New Hampshire Public Radio’s Todd Bookman shows what good local reporting looks like. In a recent feature piece on conflicts between town administrators and residents in the picturesque hamlet of Lisbon, NH (population: less than 2,000), Bookman captures the flavor of the place while still managing to highlight a generally applicable trends at play, many of which will only accelerate in the Trump era. (The piece is available to read or to listen to here – take the time to listen.)
Briefly, Lisbon faces high taxes (particularly by New Hampshire’s Live-Free-Or-Die standards) but poor social services (roads are a mess and some residents don’t trust the drinking water). Industry and employment are precarious, with one wire manufacturing plant doing most of the work of keeping the town going. In addition, local government has struggled to achieve organizational stability in recent years, in particular running through treasurers at a brisk pace. With some sense of urgency, then, the Selectboard hired Dan Merhalski as Town Administrator (sort of a COO position in many small New England towns) in 2015. Merhalski didn’t go over well. His serious demeanor (he didn’t joke easily, always wore black, and clashed with residents at town meetings) combined with his ‘outsider’ status (he went to graduate school in the Midwest) made the ‘hair on the back of my neck stand up’, according to Lisbon resident Ina Lippard, a local municipal trustee and engaged citizen.
Tensions eventually boiled over, and concerned townspeople soon petitioned for Merhalski’s ouster. In a statement released in February of this year, Merhalski declared his position “untenable” and resigned. The resignation left the town in a lurch, unable to adequately prepare necessary paperwork for an impending Town Meeting. When residents turned their anger against the entire selectboard—especially after comments by one selectman suggesting citizens stop ‘bitching without stepping up to do something’—the entire Board resigned publicly. “Game over,” one Selectman told NHPR. “You are not going to make these people happy.”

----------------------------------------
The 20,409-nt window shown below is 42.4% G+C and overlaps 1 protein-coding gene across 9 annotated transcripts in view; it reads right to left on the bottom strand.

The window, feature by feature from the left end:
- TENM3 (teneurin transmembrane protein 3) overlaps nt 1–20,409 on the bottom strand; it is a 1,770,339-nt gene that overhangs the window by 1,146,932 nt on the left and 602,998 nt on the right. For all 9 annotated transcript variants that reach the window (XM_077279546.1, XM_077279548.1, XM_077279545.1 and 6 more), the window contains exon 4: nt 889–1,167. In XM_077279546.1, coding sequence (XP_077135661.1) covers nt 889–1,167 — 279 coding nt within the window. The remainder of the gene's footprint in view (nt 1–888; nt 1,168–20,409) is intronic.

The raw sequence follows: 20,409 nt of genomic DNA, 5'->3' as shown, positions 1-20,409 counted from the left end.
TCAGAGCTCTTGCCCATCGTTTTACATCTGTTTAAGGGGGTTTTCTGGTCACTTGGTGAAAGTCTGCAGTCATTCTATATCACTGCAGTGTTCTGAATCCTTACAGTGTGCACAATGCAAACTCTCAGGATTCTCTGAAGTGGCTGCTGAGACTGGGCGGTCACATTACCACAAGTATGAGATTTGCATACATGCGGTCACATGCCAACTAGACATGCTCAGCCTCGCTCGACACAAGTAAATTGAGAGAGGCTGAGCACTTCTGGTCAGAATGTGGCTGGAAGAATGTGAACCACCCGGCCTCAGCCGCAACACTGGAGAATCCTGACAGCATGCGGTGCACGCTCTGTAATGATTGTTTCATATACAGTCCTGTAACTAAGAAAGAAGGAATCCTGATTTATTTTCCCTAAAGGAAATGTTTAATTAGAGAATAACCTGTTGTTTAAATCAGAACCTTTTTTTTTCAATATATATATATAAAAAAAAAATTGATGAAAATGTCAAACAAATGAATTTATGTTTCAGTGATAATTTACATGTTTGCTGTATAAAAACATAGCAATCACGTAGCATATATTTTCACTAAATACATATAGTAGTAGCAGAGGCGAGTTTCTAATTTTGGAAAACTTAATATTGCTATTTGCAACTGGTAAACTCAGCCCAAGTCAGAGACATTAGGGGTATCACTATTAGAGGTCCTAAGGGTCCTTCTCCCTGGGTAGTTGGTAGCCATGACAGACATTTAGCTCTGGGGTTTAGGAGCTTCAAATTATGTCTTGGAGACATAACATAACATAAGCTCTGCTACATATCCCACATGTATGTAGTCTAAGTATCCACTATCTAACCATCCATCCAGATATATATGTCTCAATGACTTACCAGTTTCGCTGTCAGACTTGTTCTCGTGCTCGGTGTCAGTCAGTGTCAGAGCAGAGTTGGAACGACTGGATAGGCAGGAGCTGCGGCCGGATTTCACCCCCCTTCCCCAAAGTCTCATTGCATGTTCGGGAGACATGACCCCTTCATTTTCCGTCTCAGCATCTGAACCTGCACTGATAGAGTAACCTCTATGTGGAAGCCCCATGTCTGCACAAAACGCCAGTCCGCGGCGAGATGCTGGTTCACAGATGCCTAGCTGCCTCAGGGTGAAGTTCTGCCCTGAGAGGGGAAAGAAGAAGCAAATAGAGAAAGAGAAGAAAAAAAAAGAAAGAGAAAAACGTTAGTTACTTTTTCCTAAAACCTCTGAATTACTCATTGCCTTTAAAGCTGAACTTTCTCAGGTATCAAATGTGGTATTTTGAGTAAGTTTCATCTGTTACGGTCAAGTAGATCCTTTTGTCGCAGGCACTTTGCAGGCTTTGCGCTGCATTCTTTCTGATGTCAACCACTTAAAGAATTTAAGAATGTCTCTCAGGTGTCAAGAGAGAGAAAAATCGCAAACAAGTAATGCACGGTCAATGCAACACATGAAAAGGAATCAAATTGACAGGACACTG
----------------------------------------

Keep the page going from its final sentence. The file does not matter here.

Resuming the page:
Such are the perils of local government on a small scale. Personalities and politics have a way of bleeding imperceptibly together and engaged citizens can easily become big headaches for municipal administrators. What’s perhaps interesting in the example of Lisbon, however, are the ways in which the same set of socio-economic pressures work at cross purposes when applied to different groups. Faced with a budget in free-fall and razor-thin margins, town administrators felt they had a mandate to make hard choices and take decisive action—thus Merhalski’s controversial decision to consolidate and revise personnel and budgetary policies across a number of departments, for instance. Meanwhile, citizens felt that the same socio-economic pressures should suggest their ever-greater involvement in the inner-workings of municipal decision-making. One Lisbon resident took offense at what she considered Merhalski and the Board’s “preachy” tone and general lack of “respect” for public comment.
All local government—but especially small towns like Lisbon—will need to heed the lessons here to prevent a routine budget crunch blowing up into a full-scale citizens “revolt”.
In some sense, Lisbon is unique. Small New England townships have always taken a certain pride in the vigorousness with which they carry out public business. But on the other hand, as manufacturing continues to sputter to a halt, social services continue to atrophy under cash-strapped budgets, and citizens continue to grow more and more anxious, many small towns across the country may find themselves facing the same set of pressures that came to a head in the Granite State.
One more reason, then, for observers and partisans of small-scale civil-society to take an interest in local news.